2021-05-05T04:43:58.162Z · EA(p) · GW(p)
I'm surprised you don't mention what seems to me to be the most likely scenario, 0. : Mutually assured destruction, nuclear winter, etc. The world looks like 1 or 2 up until some series of accidents and mistakes causes sufficiently many nukes to be fired that we end up in nuclear winter.Replies from: Jackson Wagner
(Think about the history of cold war nuclear close calls. Now imagine that sort of thing is happening not just between two countries but everywhere. Surely there would be accidental escalations to full-on nuclear combat at least sometimes, and when two countries are going at it with nukes, probably that raises the chances of other countries getting involved on purpose or on accident)
↑ comment by Jackson Wagner ·
2021-05-05T09:33:31.142Z · EA(p) · GW(p)
Well, if we're starting in 1950, not a single nation has ICBMs, and few countries even have long-range bombers. I'm also not sure how many nukes we're supposed to imagine everyone gets / how quickly they can be made. So the world would have a little bit of time to settle into the new equilibrium -- I agree that if every country in the world was magically gifted an arsenal equal to the USA's current nuclear forces, the world would probably end in fire pretty quickly.
To keep things simple, I was also treating this question as purely an alternate history exercise -- what would have happened by 2020 if things were different in 1950. Maybe from a long-term perspective of thousands of years, that much proliferation means you're totally doomed. But on a timescale like that, it's still early days for the real world's nuclear proliferation dynamics, too.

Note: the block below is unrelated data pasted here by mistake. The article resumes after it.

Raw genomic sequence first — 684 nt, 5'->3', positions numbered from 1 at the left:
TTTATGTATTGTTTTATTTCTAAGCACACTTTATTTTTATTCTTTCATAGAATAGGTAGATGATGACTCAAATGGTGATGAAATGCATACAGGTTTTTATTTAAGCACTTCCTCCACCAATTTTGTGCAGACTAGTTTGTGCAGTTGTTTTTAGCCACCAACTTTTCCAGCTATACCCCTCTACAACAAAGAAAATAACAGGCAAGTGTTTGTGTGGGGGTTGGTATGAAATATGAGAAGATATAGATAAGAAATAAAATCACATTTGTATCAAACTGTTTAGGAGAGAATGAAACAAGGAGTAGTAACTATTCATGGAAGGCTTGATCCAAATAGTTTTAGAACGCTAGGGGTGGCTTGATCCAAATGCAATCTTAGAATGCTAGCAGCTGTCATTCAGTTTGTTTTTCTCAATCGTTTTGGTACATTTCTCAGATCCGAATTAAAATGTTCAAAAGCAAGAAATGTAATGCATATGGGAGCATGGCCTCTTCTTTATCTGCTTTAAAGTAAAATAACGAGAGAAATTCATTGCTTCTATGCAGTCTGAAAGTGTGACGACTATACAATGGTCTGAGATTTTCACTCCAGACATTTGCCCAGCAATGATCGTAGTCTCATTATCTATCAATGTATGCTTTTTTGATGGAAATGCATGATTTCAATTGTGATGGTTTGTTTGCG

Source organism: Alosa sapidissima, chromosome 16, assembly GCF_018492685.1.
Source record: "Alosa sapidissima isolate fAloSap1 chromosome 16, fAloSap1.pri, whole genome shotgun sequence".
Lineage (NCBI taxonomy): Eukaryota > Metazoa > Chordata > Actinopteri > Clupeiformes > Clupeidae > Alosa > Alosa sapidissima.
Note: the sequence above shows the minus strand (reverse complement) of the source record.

I was also imagining that my scenario 2, where basically the world gets quickly taken over by some kind of powerful alliance tantamount to a strict mostly-unified world government, might involve a very severe worldwide nuclear war -- either as the crisis that prompts the decision to centralize, or as a result of the decision, when the winning coalition must now seize power by potentially obliterating all the objecting countries.
It would be really depressing if we repeatedly had giant full-scale worldwide nuclear wars, getting worse and worse as technology advanced, and ALSO failing to change world governance to put a stop to it. But I guess humanity has disappointed me before, so it could definitely happen -- maybe each nuclear war just makes affected nations dramatically more fractured and broken and chaotic, so after the first big war there's no alliance of countries powerful/functional/responsible enough to impose order and stop the next round.